Wärtsilä will deliver an unique fuel cell unit producing electricity and heat to the Vaasa Housing Fair site in Western Finland this summer. The fuel cell power plant is based on planar solid oxide fuel cell (SOFC) technology. The plant is estimated to be the first of its kind in the world and will provide heat and power for 50 homes. With an amazing efficiency of close to 90 per cent the unit can generate electricity at half the cost of coal or gas power plants.
The plant is fuelled by biogas or methane originating from a nearby landfill. At the first stage, it will produce an electric output of approximately 20 kW and a thermal output of 14 to 17 kW.
The characteristics of SOFC technology include a high operating temperature, excellent efficiency and the ability to use several different fuels, particularly natural gas and biogases.
The emissions from a biogas-fuelled fuel cell are very low, which means that the solution supports the development of sustainable energy technology.
The significance of biogases increases in decentralized energy production. The benefits of decentralized energy production include more efficient utilization of local sources of energy, shorter transport distances for fuels and reduced energy transmission losses.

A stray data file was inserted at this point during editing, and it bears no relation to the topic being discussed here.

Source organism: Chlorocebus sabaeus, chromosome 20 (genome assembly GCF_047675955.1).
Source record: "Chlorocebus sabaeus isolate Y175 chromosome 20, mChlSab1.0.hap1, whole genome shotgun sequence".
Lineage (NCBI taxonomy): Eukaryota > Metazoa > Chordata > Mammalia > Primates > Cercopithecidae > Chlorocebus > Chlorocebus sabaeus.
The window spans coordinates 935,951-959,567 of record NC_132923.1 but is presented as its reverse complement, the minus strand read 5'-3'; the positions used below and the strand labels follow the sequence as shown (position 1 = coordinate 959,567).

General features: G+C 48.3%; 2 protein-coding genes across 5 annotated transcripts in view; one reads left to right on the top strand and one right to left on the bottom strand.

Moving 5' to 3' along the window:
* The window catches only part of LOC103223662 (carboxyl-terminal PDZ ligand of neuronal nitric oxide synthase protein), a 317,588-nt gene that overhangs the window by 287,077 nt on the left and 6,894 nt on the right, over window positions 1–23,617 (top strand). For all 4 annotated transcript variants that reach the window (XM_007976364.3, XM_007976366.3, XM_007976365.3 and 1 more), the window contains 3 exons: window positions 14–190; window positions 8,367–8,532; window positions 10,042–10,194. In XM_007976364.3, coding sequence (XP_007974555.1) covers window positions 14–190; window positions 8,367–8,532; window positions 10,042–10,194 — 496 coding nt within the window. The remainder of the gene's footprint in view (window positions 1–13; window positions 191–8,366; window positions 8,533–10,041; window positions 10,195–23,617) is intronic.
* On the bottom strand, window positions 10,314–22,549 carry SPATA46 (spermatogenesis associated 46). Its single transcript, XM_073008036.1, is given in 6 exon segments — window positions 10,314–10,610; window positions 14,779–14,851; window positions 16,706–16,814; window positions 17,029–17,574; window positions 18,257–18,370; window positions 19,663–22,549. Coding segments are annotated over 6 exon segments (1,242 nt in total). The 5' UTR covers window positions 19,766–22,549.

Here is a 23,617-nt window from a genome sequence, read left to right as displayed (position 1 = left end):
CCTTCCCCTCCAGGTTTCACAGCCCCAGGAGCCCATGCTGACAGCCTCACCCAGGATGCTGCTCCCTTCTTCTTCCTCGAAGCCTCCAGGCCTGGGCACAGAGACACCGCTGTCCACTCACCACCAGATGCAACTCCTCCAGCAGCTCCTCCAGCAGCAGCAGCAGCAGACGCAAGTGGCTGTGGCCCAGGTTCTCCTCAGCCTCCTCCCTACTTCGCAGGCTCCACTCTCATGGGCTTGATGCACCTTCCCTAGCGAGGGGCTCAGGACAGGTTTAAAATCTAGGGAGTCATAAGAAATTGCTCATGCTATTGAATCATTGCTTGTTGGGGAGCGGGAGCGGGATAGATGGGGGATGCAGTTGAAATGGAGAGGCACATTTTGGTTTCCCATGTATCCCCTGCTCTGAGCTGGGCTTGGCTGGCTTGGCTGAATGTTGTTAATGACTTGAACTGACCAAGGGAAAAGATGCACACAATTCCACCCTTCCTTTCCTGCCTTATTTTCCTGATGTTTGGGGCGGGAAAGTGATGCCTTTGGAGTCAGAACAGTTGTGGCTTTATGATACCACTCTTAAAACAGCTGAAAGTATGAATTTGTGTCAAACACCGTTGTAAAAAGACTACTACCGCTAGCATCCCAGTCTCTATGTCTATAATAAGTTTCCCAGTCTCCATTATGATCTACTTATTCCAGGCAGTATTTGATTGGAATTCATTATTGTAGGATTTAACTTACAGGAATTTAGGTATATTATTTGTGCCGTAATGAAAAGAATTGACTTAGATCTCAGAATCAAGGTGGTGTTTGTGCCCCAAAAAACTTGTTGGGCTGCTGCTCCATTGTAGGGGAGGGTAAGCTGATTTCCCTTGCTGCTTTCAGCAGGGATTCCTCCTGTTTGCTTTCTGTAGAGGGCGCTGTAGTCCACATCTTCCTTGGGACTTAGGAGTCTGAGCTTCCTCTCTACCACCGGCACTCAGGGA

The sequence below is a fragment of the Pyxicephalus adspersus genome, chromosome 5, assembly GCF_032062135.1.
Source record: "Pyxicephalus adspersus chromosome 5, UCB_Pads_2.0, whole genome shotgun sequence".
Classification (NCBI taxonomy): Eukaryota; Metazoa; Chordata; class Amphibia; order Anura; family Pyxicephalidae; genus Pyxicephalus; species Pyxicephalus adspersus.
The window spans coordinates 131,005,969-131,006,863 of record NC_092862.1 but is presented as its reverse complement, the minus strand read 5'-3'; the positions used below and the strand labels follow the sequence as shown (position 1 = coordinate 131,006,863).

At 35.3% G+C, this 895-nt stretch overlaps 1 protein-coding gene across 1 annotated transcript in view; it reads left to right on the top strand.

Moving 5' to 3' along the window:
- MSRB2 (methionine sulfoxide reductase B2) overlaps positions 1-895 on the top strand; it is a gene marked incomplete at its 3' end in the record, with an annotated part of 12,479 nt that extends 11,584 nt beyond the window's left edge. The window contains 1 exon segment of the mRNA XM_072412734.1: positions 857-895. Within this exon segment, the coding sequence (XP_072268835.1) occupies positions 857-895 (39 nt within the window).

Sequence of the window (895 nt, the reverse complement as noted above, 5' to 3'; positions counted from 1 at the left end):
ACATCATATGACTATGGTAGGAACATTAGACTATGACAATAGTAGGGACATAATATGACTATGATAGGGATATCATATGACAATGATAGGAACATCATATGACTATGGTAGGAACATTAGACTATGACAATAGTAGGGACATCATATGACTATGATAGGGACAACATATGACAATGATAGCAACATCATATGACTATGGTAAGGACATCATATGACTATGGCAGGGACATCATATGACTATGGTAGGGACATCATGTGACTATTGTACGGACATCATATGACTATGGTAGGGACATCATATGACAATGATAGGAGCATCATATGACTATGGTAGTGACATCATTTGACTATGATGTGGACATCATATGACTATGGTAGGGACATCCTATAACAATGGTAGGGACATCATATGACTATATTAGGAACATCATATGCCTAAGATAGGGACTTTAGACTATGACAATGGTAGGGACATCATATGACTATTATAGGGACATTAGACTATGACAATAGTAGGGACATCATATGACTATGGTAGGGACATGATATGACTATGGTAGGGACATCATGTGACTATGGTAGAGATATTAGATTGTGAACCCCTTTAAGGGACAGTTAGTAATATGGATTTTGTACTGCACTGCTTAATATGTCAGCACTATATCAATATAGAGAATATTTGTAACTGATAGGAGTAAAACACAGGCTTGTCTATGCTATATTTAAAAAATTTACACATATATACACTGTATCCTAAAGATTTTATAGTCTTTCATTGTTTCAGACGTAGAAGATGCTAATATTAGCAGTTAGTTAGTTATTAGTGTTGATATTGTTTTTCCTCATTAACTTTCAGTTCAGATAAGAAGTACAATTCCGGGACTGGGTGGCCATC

Biogas-based fuels are energy sources compliant with sustainable development. In addition to landfills, biogases are generated in agriculture and water treatment plants, for example.
Part of long-term clean energy strategy
The development of fuel cell technology is a part of Wärtsilä's long-term development strategy for cleaner and sustainable energy production technologies. The fuel cell unit for the fair site is Wärtsilä's first field application of the fuel cell technology.
Wärtsilä is one of the leading companies in the world developing fuel cell systems based on SOFC technology. The development is supported by close collaboration with the Danish company Topsoe Fuel Cells A/S and VTT Technical Research Centre of Finland.
Fair is pioneering in clean energy
The Vaasa Housing Fair to be held between 11 July and 10 August 2008 is a pioneer in the implementation of clean energy production processes for a restricted area.
In addition to fuel cells, power and heat are produced with microturbines and from low-temperature heat collected from the sea bed using a geothermal heating pump..